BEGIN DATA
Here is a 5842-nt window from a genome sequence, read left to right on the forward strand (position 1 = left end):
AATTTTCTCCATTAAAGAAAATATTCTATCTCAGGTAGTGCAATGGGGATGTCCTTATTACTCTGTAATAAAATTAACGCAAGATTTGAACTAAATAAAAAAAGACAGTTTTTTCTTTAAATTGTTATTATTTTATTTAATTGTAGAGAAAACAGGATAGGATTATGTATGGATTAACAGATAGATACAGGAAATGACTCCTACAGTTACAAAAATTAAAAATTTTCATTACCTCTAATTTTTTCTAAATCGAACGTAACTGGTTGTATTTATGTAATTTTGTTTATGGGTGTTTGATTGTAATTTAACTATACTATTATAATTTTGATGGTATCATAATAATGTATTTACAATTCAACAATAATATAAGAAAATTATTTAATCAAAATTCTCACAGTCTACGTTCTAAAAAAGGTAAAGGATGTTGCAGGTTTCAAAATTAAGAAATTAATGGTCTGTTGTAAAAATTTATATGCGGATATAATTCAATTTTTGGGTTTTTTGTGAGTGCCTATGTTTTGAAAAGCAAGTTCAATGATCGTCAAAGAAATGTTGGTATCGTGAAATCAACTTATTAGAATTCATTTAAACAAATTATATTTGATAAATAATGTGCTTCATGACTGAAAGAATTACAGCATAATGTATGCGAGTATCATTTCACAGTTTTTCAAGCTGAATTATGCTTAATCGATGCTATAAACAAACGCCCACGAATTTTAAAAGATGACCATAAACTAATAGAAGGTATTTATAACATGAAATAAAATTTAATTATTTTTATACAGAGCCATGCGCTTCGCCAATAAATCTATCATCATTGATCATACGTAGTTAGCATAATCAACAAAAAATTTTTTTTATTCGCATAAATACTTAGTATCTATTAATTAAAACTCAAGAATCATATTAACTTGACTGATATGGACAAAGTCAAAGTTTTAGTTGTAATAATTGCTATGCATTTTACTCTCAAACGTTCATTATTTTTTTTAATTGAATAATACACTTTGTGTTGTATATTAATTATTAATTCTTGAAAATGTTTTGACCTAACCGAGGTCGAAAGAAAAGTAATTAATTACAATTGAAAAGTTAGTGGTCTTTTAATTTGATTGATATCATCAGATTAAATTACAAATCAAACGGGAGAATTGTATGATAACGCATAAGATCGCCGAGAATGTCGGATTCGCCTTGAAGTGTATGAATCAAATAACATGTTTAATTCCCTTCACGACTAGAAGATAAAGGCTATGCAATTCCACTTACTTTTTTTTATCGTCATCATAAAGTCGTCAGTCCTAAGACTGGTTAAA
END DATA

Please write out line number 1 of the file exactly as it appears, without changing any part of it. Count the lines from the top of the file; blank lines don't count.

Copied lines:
Here is a 5842-nt window from a genome sequence, read left to right on the forward strand (position 1 = left end):